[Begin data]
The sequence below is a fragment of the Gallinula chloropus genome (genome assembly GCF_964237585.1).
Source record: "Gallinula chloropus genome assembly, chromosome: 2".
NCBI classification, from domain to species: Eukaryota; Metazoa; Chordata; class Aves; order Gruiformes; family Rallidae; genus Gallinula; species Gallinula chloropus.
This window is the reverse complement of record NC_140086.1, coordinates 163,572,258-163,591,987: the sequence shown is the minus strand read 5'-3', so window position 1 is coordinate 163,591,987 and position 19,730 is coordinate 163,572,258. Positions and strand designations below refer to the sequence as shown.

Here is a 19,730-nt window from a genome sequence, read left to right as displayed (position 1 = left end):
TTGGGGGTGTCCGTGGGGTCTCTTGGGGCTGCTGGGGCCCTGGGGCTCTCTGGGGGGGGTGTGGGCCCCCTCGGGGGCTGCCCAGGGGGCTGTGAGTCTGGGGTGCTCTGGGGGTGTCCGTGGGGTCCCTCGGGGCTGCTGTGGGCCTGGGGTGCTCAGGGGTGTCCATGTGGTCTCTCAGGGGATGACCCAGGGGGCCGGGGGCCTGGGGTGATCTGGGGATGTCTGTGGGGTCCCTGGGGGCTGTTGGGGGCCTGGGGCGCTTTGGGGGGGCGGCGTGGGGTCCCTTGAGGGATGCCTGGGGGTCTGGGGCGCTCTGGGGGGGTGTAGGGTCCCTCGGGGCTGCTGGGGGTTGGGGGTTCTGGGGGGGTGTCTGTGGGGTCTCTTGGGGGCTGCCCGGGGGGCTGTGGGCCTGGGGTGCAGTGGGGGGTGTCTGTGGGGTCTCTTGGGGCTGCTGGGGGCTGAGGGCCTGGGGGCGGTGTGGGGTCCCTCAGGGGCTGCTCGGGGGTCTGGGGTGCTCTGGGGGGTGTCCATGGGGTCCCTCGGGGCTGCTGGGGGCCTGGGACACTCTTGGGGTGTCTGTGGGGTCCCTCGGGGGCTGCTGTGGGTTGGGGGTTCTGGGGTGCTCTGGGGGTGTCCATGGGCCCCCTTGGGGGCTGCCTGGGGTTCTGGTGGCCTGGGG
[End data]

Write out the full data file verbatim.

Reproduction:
The sequence below is a fragment of the Gallinula chloropus genome (genome assembly GCF_964237585.1).
Source record: "Gallinula chloropus genome assembly, chromosome: 2".
NCBI classification, from domain to species: Eukaryota; Metazoa; Chordata; class Aves; order Gruiformes; family Rallidae; genus Gallinula; species Gallinula chloropus.
This window is the reverse complement of record NC_140086.1, coordinates 163,572,258-163,591,987: the sequence shown is the minus strand read 5'-3', so window position 1 is coordinate 163,591,987 and position 19,730 is coordinate 163,572,258. Positions and strand designations below refer to the sequence as shown.

Here is a 19,730-nt window from a genome sequence, read left to right as displayed (position 1 = left end):
TTGGGGGTGTCCGTGGGGTCTCTTGGGGCTGCTGGGGCCCTGGGGCTCTCTGGGGGGGGTGTGGGCCCCCTCGGGGGCTGCCCAGGGGGCTGTGAGTCTGGGGTGCTCTGGGGGTGTCCGTGGGGTCCCTCGGGGCTGCTGTGGGCCTGGGGTGCTCAGGGGTGTCCATGTGGTCTCTCAGGGGATGACCCAGGGGGCCGGGGGCCTGGGGTGATCTGGGGATGTCTGTGGGGTCCCTGGGGGCTGTTGGGGGCCTGGGGCGCTTTGGGGGGGCGGCGTGGGGTCCCTTGAGGGATGCCTGGGGGTCTGGGGCGCTCTGGGGGGGTGTAGGGTCCCTCGGGGCTGCTGGGGGTTGGGGGTTCTGGGGGGGTGTCTGTGGGGTCTCTTGGGGGCTGCCCGGGGGGCTGTGGGCCTGGGGTGCAGTGGGGGGTGTCTGTGGGGTCTCTTGGGGCTGCTGGGGGCTGAGGGCCTGGGGGCGGTGTGGGGTCCCTCAGGGGCTGCTCGGGGGTCTGGGGTGCTCTGGGGGGTGTCCATGGGGTCCCTCGGGGCTGCTGGGGGCCTGGGACACTCTTGGGGTGTCTGTGGGGTCCCTCGGGGGCTGCTGTGGGTTGGGGGTTCTGGGGTGCTCTGGGGGTGTCCATGGGCCCCCTTGGGGGCTGCCTGGGGTTCTGGTGGCCTGGGG